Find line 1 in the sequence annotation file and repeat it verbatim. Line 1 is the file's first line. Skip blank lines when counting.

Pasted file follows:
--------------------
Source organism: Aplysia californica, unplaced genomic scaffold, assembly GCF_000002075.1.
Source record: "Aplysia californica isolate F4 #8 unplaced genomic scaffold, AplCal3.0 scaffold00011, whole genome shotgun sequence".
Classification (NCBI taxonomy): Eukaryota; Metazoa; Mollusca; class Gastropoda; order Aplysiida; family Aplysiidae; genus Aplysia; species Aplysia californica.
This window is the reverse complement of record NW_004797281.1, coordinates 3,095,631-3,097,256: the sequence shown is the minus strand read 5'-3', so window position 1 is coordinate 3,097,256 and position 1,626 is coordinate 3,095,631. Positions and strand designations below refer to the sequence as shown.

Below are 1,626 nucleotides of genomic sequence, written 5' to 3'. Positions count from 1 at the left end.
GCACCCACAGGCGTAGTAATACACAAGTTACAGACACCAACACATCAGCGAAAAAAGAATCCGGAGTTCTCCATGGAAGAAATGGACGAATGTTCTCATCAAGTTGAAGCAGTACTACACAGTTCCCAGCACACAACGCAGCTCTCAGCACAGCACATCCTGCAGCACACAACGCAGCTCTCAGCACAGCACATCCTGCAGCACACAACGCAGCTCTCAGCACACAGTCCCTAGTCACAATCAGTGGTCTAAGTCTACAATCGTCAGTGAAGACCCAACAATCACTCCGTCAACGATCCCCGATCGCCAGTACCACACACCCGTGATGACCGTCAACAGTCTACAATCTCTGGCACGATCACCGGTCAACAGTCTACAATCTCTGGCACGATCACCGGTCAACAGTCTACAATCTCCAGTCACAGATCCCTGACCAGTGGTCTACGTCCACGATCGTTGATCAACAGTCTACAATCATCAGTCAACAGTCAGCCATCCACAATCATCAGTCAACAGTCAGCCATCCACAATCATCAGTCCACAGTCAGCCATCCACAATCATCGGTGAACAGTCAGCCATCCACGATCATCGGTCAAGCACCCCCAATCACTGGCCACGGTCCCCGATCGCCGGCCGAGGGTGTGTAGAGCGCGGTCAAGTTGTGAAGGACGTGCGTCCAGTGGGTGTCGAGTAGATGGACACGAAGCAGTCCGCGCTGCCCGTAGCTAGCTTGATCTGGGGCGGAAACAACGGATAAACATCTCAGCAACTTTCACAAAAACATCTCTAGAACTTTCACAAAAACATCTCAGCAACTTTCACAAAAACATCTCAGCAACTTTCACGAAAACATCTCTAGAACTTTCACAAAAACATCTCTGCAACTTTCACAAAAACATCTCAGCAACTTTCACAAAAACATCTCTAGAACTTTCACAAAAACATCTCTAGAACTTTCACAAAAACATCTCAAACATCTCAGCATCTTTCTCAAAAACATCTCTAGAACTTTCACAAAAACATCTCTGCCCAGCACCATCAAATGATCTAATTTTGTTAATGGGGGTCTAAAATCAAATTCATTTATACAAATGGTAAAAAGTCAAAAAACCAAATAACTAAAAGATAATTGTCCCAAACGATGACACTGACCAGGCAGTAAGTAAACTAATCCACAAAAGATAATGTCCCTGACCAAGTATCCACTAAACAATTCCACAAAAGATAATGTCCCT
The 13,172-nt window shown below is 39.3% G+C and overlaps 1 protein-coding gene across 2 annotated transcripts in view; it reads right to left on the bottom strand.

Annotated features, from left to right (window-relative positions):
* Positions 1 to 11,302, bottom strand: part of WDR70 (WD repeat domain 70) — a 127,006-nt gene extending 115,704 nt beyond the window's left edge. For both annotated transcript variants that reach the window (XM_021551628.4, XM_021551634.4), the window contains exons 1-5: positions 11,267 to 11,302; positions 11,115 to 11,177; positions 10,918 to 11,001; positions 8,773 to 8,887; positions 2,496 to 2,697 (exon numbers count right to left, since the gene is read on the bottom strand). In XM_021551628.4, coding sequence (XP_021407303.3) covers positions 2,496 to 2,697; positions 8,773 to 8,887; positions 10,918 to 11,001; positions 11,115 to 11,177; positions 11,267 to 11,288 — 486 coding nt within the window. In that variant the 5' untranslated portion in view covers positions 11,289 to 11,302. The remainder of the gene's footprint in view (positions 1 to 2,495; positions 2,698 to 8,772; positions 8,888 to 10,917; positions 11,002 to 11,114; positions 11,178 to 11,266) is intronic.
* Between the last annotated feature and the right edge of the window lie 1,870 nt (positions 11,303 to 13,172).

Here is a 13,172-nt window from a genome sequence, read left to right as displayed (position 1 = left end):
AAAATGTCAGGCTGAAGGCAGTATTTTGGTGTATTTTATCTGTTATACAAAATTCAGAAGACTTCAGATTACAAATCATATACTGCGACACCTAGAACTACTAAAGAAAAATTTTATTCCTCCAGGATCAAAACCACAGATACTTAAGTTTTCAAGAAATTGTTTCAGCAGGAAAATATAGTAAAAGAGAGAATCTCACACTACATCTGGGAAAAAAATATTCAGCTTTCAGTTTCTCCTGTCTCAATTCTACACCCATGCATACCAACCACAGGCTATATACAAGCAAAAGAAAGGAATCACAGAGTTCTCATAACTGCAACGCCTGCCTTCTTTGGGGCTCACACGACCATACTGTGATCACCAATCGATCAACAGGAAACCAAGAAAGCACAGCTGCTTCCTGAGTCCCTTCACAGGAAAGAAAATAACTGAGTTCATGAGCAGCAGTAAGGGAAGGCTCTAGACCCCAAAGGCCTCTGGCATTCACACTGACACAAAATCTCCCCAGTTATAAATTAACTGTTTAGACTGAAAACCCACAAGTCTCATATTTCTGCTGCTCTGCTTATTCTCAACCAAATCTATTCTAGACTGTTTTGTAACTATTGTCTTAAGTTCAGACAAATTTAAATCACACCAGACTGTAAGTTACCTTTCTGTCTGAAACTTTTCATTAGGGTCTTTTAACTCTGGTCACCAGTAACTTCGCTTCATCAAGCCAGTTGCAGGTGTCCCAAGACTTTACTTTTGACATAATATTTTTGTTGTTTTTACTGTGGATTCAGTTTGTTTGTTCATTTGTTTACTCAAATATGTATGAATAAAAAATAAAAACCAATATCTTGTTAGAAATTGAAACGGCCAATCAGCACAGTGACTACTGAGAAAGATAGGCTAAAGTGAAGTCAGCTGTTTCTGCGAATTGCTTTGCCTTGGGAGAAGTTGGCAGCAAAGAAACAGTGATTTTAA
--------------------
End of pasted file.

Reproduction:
Source organism: Aplysia californica, unplaced genomic scaffold, assembly GCF_000002075.1.